Farm field

Fertilizer prices are approaching decade highs. 

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We regularly write about fertilizer prices because that particular input accounts for a large share of variable production expenses. The recent surge in fertilizer prices has been widely discussed but this week’s post breaks down the latest data to provide five insights.

1) From Lows to Highs

This past year we wrote that fertilizer prices were approaching decade lows. Twelve months later, fertilizer prices now approach decade highs. In early October anhydrous ammonia was at an average of $856 per ton, slightly off the 2013 highs of $892 per ton. But diammonium phosphate – DAP – and potash are considerably higher than previous highs. Current DAP prices are $780 per ton, compared to the previous high of $710 in late 2011. Potash is currently at $725 per ton, at well more than the previous high of $645 in 2012.

Nitrogen receives the majority of attention but current phosphorus and potash prices are arguably a more-significant challenge than nitrogen. All prices have increased but it’s phosphorus and potassium that are at decade-high levels.

2) Timing Matters

Figure 2 shows the changes in fertilizer prices since spring 2021 and spring 2020. Again that shows that phosphorus and potassium prices have increased the most in the past 18 months. The degree of sticker shock depends on which time frame we consider. Anhydrous ammonia prices are 14 percent more than spring 2021 and 59 percent more than spring 2020 prices. They’ve almost doubled since September 2020. This fall many producers are pricing fertilizer at levels almost double the decade-lows they locked in a year ago.

3) Record Expense per Acre

Fertilizer prices don’t change uniformly so it’s important to consider the acre-level implications. Figure 3 shows the estimated cost of applying a corn-fertilizer blend of 180-70-70. Currently the fertilizer expense totals $171 per acre, an increase of $72 per acre from spring-2020 levels. Furthermore the current expense is more than the spring average prices of $160 per acre observed during 2011-2013. This past fall we noted the expense hit a low of $92 per acre.

Of course an acre of corn in 2022 has a greater yield potential than the same acre in 2011-2013, which means the cost per bushel in 2022 is less. While not shown, fertilizer expense was a high of $1 per bushel budgeted yield in 2011 and would be $0.95 per bushel at current prices. Fertilizer was a low of $0.59 per bushel in 2017.

4) Relative Price Matters

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All fertilizer is more costly but producers should still consider the prices of alternatives. Figure 4 shows the price relationship between anhydrous ammonia and urea. On average a unit of nitrogen from urea costs 1.25 times the price of a unit from anhydrous ammonia. Relative urea prices have been at more than that long-run average since 2019 but have recently jumped to 1.55, the most since 2012.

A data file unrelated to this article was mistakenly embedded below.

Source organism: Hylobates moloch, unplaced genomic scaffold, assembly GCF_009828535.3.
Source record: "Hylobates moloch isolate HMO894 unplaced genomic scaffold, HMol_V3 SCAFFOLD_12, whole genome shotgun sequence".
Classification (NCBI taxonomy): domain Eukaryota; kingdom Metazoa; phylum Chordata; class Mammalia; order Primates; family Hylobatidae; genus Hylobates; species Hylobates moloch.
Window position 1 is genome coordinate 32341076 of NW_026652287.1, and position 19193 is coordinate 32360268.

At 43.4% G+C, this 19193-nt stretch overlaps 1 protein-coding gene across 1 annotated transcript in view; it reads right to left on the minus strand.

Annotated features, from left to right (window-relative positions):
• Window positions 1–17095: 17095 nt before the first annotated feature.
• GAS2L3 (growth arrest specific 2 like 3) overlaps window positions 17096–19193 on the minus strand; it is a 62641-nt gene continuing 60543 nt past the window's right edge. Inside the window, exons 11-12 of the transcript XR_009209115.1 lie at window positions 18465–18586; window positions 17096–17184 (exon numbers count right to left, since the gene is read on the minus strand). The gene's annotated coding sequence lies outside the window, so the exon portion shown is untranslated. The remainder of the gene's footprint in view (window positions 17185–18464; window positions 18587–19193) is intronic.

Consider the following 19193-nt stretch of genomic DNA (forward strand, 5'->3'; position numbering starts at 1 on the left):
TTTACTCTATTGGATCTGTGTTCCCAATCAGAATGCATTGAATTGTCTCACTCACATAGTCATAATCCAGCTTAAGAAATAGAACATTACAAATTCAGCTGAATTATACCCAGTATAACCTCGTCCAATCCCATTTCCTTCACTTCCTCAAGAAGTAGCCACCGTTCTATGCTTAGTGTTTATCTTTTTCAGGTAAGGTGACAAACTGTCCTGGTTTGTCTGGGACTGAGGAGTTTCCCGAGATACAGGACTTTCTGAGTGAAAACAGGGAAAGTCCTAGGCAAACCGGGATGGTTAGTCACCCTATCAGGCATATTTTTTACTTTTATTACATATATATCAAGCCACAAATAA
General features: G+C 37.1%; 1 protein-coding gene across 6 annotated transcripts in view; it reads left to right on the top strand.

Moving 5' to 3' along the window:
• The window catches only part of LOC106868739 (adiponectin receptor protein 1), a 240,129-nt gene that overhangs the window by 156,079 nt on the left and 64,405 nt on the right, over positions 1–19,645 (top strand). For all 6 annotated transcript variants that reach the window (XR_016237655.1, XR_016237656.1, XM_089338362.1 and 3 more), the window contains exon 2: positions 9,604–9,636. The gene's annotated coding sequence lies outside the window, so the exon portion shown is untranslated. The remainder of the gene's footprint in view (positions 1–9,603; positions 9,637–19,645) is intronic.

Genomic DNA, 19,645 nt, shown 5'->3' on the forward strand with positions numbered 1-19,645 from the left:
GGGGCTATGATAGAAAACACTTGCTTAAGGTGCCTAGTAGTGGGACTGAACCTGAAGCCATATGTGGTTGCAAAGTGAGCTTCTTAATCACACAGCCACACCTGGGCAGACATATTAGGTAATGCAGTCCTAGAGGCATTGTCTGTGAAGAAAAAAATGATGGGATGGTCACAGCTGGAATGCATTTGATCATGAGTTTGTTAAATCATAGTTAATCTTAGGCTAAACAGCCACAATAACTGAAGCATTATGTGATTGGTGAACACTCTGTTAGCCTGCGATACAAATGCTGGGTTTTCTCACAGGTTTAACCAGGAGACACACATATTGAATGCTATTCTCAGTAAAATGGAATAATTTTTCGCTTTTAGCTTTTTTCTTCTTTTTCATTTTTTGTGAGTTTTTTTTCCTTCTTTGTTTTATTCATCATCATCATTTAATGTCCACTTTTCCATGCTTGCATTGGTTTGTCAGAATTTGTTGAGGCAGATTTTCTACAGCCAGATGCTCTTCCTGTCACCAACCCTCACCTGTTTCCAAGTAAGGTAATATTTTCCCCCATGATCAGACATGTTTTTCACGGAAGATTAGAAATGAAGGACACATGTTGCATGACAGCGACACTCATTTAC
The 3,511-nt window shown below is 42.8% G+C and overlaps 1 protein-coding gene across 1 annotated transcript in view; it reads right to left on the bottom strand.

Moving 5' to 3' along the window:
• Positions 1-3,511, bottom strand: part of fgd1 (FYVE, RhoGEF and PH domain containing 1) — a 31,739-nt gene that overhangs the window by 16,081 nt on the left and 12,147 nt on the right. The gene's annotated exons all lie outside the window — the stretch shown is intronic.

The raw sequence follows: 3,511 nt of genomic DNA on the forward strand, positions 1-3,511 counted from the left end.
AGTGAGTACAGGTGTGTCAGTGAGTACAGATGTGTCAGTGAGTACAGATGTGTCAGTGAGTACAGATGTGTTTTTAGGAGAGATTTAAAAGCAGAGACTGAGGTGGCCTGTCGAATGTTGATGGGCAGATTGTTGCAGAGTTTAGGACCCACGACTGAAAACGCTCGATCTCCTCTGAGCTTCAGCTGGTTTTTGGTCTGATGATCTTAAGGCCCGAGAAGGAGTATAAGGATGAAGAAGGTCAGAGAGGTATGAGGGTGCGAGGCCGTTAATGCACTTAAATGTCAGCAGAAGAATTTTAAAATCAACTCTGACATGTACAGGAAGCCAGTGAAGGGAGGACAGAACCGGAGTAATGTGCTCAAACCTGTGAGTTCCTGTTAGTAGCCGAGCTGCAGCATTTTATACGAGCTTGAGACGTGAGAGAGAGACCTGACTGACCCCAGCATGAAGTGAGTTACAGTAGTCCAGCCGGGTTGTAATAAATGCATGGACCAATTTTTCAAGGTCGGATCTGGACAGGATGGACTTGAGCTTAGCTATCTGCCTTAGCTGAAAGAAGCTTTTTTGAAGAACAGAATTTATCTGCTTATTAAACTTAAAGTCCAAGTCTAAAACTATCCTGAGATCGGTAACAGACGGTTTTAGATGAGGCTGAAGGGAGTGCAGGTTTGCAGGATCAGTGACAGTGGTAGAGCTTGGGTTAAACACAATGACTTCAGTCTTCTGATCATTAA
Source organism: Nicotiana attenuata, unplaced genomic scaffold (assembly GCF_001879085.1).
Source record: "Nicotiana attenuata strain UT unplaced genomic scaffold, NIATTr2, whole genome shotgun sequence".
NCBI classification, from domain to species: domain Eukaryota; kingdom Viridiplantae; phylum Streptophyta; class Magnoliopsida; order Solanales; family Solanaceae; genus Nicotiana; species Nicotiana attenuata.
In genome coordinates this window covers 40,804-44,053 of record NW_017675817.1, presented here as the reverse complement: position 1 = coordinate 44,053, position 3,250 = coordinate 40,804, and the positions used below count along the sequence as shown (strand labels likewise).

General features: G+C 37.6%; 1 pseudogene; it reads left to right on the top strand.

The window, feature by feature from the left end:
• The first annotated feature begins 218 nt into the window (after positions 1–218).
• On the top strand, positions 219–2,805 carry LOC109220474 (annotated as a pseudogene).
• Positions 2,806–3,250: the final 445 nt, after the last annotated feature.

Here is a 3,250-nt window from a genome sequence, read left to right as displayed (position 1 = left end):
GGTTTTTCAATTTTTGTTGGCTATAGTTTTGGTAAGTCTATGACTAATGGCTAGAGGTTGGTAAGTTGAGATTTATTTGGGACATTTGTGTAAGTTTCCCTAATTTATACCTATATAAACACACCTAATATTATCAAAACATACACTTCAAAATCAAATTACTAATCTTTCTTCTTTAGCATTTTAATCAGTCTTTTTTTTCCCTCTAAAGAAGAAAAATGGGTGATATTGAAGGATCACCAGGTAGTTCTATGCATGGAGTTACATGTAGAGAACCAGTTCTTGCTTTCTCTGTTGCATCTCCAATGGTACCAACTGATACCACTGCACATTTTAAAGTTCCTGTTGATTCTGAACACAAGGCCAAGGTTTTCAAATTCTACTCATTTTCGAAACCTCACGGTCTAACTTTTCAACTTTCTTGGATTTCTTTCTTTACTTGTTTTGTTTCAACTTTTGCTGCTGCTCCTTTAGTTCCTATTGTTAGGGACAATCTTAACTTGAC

While not shown, liquid-28-percent prices are also historically high relative to anhydrous ammonia. That said, liquid 28 percent might be more appealing than urea for producers considering those alternatives.

In most cases the decision to switch nitrogen inputs is complex; it involves equipment and timing considerations. That said, the combination of increased fertilizer prices and historical differences between alternatives could provide an opportunity for some producers. Relative price could become even more important if supply-chain and availability concerns continue.

5) Increased Fertilizer and Corn Prices

There are several ways to consider the current fertilizer-price situation – cost per acre, cost per bushel or even fertilizer expense as a share of budgeted revenue. Each of those is helpful to consider but they collectively underscore how difficult it can be to summarize the situation in a single chart or soundbite.

Figure 5 shows fertilizer expense in comparison with budgeted revenue. Current data suggest fertilizer expense will account for 18 percent of projected revenue in 2022, an increase from recent years. Notice that measure of fertilizer’s financial burden was at a high of 20 percent in 2015, which was not when fertilizer expense per-acre basis peaked.

Again, there are many ways to attempt to summarize the current situation. But it’s important to keep in mind that the financial hurdle – or pain – of fertilizer depends on fertilizer prices, commodity prices and the overall crop-budget situation. In other words, be careful jumping to a conclusion about profitability, crop budgets or acreage allocations in 2022 based solely on fertilizer prices. Reduced fertilizer prices by themselves don’t necessarily mean crop budgets are profitable or that corn is more attractive than soybeans. Conversely, increased fertilizer prices don’t necessarily mean crop budgets are unprofitable or corn is less attractive.

Wrapping it Up

The wild swing in fertilizer prices during the past 12 months will be remembered for many years to come. Looking ahead, uncertainty about where prices go in the next six months, combined with concerns about availability, can create significant angst and stress. In addition to the insights and charts, a helpful starting point for producers is updating and reviewing their specific budgets – including both costs and revenue projections.

In conclusion, singularly focusing on fertilizer costs can distort our thinking. For 2022, increased fertilizer prices will be offset in part by commodity prices considerably better than just a few years ago.

David Widmar is an agricultural economist with Agricultural Economic Insights. Visit aei.ag for more information.

This article originally ran on agupdate.com.

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